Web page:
That Tom Brady wasn’t chosen until the sixth round of the 2000 NFL draft is very common knowledge. Hut dwellers on the Mongolian edge of the Gobi Desert likely know about how 198 players were taken before a future Pro Hall of Fame quarterback from the University of Michigan.
But NFL scouts weren’t the first ones to underestimate Brady. Seattle Seahawks tight ends coach Pat McPherson was doing that in 1994.
Then a first-year assistant football coach at Bellarmine Prep in San Jose, McPherson was vaguely familiar with Brady, a senior whose Serra High team was a West Coast Athletic League rival of Bellarmine’s.
“He was a good player, but known more as a baseball guy,” McPherson said of Brady, a catcher who’d go on to be selected by the Montreal Expos in the 18th round of the 1995 MLB draft.
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A week before the Bellarmine-Serra game, McPherson watched Brady struggle to connect with his receivers in sloppy conditions.
“It was pouring rain, and he didn’t play very well,” McPherson said. “He just didn’t look very athletic, which I’m sure is not a surprise to a lot of people. I told myself, ‘We’ve got this guy. They’ve got two tall receivers we can cover man-to-man on and we’ll blitz the heck out of him.’ ”
McPherson’s scouting report, apparently, failed to account for the inclement weather.
“They came down on a beautiful night at San Jose Community College,” he said, “and they didn’t beat us by much, but they beat us because Brady was near-perfect: 23 for 26, something like that. He was throwing the ball all over the place and we couldn’t stop him.”
The comically mistaken perception of Brady as a nothing-special quarterback vulnerable to the blitz did not discourage McPherson from following the footsteps of his father, longtime San Francisco 49ers defensive coach Bill McPherson.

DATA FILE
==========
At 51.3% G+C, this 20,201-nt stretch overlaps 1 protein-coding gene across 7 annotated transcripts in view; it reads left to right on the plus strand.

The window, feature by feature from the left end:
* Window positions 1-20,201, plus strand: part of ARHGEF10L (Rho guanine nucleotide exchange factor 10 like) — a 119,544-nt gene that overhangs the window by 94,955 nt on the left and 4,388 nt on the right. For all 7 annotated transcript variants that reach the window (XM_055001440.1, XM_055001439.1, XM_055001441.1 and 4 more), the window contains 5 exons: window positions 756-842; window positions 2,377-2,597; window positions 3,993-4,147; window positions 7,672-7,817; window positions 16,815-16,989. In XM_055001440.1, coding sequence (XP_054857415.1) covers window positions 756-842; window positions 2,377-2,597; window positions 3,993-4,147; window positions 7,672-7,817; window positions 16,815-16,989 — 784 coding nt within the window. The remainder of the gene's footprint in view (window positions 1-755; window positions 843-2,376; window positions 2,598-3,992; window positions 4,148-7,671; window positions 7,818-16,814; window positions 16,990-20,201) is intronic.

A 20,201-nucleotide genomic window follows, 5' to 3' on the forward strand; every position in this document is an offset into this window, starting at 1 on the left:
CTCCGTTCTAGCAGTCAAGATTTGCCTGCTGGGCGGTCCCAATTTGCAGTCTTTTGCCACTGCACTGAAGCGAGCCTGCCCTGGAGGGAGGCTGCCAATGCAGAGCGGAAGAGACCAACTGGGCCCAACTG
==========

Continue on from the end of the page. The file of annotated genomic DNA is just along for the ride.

“It would become a really busy time for me because not only was I coaching at Bellarmine, I was teaching there, too,” he said. “Two nights a week, I was working on finishing my MBA at Santa Clara, and two other nights a week I was volunteer assistant for the 49ers, helping breaking down film with Bo Pelini.”
Pelini, the ex-Nebraska head coach now relocated at Youngstown State, had joined the 49ers as a quality control assistant for Pete Carroll, their new defensive coordinator. Carroll was between head coaching jobs himself — the New York Jets had fired him in 1994, and the New England Patriots hired him in 1997 — but acquired some loyal friends during his two years with San Francisco.
“My dad thinks the world of Pete,” McPherson said of his 83-year old father, a coach and scout over six decades. “Dad always has said, still to this day, that the most fun he’s ever had coaching with a guy was with Pete.
“He makes your qualify of life at work better. He’s always got a ton of energy, always generating new ideas and thoughts.”
McPherson learned how to break down film on both sides of the ball, and turned his voluntary role with the 49ers into the job of a full-time assistant for the Broncos. During the relaxed phase of pregame warmups before a Denver-New England game, McPherson approached Brady.
“He didn’t know me from Adam,” McPherson said, “but I mentioned I’d coached at Bellarmine and had followed his career and was proud that he’s an alum of our high school conference. It was pretty cool.”
There won’t be any similarly casual conversations Sunday, when Brady will tie a Super Bowl record — held by Mike Lodish, a former Bills and Broncos defensive tackle — for most Super Bowl appearances by a player, with six.
In five previous Super Bowls, Brady has won three games and been honored as the MVP of two of them. He’s an all-time great who proved, 20 years ago, that initial impressions taken from a poor performance on a muddy field require a second opinion.
It’s a difficult gig, scouting.
Fred Astaire’s first screen test was graded with a terse evaluation suggesting he should go home to Nebraska.
“Can’t act,” it read, “can dance a little.”